US citizen abducted in Yemen pleads for help amid Saudi strikes

An American missing for over a year in Yemen used a guard’s cellphone to call his lawyers and plead for help

New Jersey native Sharif Mobley, who was abducted by Yemeni security forces in 2010, made a distressed phone call to his lawyers Monday, saying that warplanes were bombing the military base where he was being detained.

The call, in which he pleaded for the U.S. government to help him escape, was the first time Mobley has spoken to his legal team in over a year, according to Reprieve, the legal charity representing him.

Five years ago in Yemen’s capital, Sanaa, eight masked Yemeni security officials burst out of two white vans, shot Mobley in the legs and shoved him into a van, according to legal documents seen by Al Jazeera.

Mobley’s lawyers at Reprieve say the FBI interrogated Mobley shortly after this violent kidnapping. The Yemeni officers said at the time they were acting at the behest of an FBI attaché that suspected Mobley of having ties to Al-Qaeda’s Yemen branch, according to Mobley’s lawyers.

This alleged practice of proxy detention where the FBI facilitates or exploits the arrests of U.S. citizens by foreign governments has been widely condemned by civil libertarians, who say it circumvents due process rights by leaving the interrogation of suspects to others.

“President Obama promised never to repeat Bush-era abuses, but the worry is that now the U.S. may be simply outsourcing torture and disappearances in order to keep its fingerprints off the crime scene,” Cori Crider, a member of Mobley’s legal team, told Al Jazeera.

In September of last year, Houthi rebels captured Sanaa and the base where Mobley is being held from the internationally recognized Yemeni government.

During Monday's phone call, in which explosions could be heard in the background, Mobley pleaded for U.S. authorities to evacuate him from the prison. Mobley said Houthi fighters were firing anti-aircraft weapons at Saudi-led warplanes, which were targeting the base.

Saudi Arabia is currently leading a regional coalition in a campaign against Houthi rebels, who have overrun much of the country. While not taking direct military action, the U.S. has said it is coordinating military and intelligence support with Saudi Arabia. 

To push back against the Houthis, Saudi-led warplanes have targeted military bases and anti-aircraft positions located in populated neighborhoods in Sanaa, flattening homes and killing civilians.

In Monday's phone call, Mobley said he was being held in the basement cell of a base in Haddah, a southwestern suburb of Sanaa.

"I’m afraid for my life,” he told his lawyers. "There’s fighting at this military base and … Saudi Arabian bombing. It’s been bombed every night, and it’s very frightening.”

'There is fighting at this military base..'

He added, “I don't know if I'm going to make it out of here alive.”

Following Mobley's call, his legal team Tuesday reached out to the U.S. State Department, urging them to contact Saudi authorities to prevent the Saudi-led bombing campaign from striking the base at which Mobley is held.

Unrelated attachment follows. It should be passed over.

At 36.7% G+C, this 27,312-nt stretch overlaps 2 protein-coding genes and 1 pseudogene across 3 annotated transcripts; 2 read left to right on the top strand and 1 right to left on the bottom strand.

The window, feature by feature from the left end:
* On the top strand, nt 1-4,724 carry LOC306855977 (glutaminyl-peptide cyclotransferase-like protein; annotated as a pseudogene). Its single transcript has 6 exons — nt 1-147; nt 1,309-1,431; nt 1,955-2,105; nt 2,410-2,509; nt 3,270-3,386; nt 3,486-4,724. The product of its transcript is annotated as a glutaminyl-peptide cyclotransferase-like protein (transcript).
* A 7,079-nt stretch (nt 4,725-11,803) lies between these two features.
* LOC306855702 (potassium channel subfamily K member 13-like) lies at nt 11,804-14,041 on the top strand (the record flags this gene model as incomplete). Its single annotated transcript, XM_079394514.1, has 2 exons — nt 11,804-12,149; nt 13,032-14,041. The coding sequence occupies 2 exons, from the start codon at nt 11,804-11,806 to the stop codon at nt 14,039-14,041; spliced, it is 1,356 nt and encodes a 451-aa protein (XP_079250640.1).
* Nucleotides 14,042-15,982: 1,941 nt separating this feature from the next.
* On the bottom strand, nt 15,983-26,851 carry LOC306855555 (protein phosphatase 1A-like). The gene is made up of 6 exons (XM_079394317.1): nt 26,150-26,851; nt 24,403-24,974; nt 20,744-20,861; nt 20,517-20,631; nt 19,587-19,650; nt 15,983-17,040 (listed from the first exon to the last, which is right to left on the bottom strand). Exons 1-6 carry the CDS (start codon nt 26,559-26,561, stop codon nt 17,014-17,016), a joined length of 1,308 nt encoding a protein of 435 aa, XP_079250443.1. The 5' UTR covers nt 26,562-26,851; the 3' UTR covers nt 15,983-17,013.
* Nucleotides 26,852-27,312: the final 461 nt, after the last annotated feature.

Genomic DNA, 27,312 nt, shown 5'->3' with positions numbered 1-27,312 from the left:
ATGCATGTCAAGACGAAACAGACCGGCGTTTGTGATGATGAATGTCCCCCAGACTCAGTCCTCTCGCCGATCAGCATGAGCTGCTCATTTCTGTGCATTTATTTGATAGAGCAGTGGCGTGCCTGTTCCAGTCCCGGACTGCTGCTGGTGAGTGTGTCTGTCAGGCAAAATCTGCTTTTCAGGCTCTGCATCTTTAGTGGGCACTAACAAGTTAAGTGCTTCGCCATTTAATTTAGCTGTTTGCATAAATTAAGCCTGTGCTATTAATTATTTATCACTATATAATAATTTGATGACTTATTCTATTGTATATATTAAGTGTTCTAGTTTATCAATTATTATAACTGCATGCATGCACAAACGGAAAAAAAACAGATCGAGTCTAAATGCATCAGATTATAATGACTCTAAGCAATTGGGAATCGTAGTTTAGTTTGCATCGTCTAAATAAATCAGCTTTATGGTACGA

It is now imperative that the U.S. government makes an immediate intervention with Saudi Arabia at the highest level in order to ensure that Saudi forces do not bomb the base, with the high likelihood that Mr. Mobley would be severely injured or killed,” Kat Craig, Reprieve's legal director, said in the letter addressed to the State Department. 

She added that the presence of civilian prisoners like Mobley would make any such attack a potential war crime.

'...I don't know if I'm going to make it out of here alive.'


Since his kidnapping, Mobley's attorneys say that they have struggled to obtain even basic information from the U.S. and Yemeni governments concerning his whereabouts. 

What little information they have obtained has come largely from Freedom of Information Act requests and discreet phone calls made by Mobley using a sympathetic guard’s cell phone.

During Monday’s phone call, Mobley told his attorneys that that he was being detained in “the same prison that the American Embassy visited me at.”

He was referring to a visit by embassy officials in December of last year. “I told them how bad everything was, but they didn't do anything to get me out of here,” he said during the call.  

Since that visit, the U.S. government has made no contact with Mobley, and in February, the U.S. shuttered its embassy and evacuated its staff due to the deteriorating security situation.

In an interview with Al Jazeera, Mobley's wife, Nzingla Islam, said that she had pleaded with the State Department to help her husband escape in January, weeks before the U.S. closed its embassy.

Her appeal came after she received a phone call from Mobley that same month, in which he said the Houthis had seized the prison.

The State Department eventually responded, saying that no evacuation plans were in place. But a week later in February, the U.S. embassy was abandoned, leaving Mobley with no point of contact.

“We’ve been left in the dark," she said. 

Mobley told his wife during that call in January that he had been beaten several times and was forced to drink out of the same bottle he had previously urinated in.

“The first duty of any government is to protect its citizens," said Craig from Reprieve. “The U.S. knows Sharif’s location and is refusing to do anything to help him. The State Department must give the Saudis the prison coordinates and instruct them not to bomb it. And they must bring their citizen home as soon as possible — before it is too late.”

With The Associated Press

Mobley's sister: 'I love you''

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